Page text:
This article on the Social Animal from the New Yorker is the best article I’ve read in a while. It’s packed with interesting tidbits from research results.
On a mother’s attention to their babies:
Researchers at the University of Minnesota can look at attachment patterns of children at forty-two months, and predict with seventy-seven-per-cent accuracy who will graduate from high school. People who were securely attached as infants tend to have more friends at school and at summer camp. They tend to be more truthful through life, feeling less need to puff themselves up in others’ eyes.
On how we develop social intuition:
Scientists used to think that we understand each other by observing each other and building hypotheses from the accumulated data. Now it seems more likely that we are, essentially, method actors who understand others by simulating the responses we see in them.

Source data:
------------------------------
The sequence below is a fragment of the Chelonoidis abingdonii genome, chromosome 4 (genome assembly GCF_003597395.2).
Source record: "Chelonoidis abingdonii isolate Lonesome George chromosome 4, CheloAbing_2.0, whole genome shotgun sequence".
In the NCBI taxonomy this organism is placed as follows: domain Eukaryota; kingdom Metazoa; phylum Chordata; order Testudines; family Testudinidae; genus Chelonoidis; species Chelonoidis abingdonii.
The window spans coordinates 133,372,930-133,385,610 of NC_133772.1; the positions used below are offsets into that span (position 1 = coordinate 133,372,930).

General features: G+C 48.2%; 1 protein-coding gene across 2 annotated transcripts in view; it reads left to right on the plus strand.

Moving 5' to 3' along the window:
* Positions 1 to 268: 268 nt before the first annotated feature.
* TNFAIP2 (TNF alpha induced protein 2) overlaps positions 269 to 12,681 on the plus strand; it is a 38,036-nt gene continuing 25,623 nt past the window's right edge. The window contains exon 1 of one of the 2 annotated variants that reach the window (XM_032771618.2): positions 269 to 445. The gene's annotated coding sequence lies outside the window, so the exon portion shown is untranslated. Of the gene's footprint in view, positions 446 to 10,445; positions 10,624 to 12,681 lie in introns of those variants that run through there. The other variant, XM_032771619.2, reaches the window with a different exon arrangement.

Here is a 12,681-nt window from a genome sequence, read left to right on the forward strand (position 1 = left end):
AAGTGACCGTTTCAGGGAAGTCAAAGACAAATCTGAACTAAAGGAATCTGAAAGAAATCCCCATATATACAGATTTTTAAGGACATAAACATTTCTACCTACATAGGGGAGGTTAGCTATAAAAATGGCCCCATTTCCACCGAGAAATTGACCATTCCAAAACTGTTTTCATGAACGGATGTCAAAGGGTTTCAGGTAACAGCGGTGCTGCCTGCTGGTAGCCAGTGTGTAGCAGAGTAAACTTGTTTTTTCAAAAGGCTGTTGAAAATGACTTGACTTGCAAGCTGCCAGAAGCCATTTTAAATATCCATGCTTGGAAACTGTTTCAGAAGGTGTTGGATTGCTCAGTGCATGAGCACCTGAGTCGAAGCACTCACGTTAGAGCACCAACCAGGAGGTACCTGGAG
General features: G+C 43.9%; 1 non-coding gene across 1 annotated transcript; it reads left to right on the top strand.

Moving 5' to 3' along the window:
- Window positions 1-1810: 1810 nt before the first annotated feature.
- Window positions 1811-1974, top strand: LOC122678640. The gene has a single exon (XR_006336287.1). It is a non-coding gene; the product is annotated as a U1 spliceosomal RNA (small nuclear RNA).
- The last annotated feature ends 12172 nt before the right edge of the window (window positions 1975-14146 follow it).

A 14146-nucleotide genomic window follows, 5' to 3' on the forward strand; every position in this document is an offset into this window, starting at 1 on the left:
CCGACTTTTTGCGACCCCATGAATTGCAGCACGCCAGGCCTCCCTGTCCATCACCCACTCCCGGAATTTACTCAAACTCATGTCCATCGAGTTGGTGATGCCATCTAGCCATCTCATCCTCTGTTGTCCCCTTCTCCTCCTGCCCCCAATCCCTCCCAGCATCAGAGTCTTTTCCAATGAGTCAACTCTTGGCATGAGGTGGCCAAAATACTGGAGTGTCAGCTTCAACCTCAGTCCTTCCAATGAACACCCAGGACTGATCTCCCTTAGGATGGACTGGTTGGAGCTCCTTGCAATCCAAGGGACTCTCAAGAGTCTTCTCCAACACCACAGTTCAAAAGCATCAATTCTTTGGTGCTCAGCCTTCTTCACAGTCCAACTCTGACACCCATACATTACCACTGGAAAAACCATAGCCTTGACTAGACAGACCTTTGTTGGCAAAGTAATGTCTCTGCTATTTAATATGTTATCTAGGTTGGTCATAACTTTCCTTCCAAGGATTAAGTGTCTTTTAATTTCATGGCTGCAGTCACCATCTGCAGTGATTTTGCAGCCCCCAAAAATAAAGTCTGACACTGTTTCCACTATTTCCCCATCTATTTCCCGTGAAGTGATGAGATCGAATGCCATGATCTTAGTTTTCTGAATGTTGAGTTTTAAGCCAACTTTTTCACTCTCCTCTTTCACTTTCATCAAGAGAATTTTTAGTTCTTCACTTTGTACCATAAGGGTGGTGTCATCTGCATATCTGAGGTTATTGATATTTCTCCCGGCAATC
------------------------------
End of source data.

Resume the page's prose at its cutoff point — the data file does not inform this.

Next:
A simple idea to improve education:
We’ve spent a generation trying to reorganize schools to make them better, but the truth is that people learn from the people they love.
On being a
nerd a know-it-all:
Managers in the advertising industry gave answers that they were ninety-per-cent confident were correct. In fact, their answers were wrong sixty-one per cent of the time. People in the computer industry gave answers they thought had a ninety-five per cent chance of being right; in fact, eighty per cent of them were wrong.
On why you should bring a ruler to a first date:
Despite the saying about opposites attracting, people usually fall in love with people like themselves. There’s even some evidence that people tend to pick partners with noses of similar breadth to their own and eyes about the same distance apart.
Wow, I feel like I just wrote a movie trailer for an article.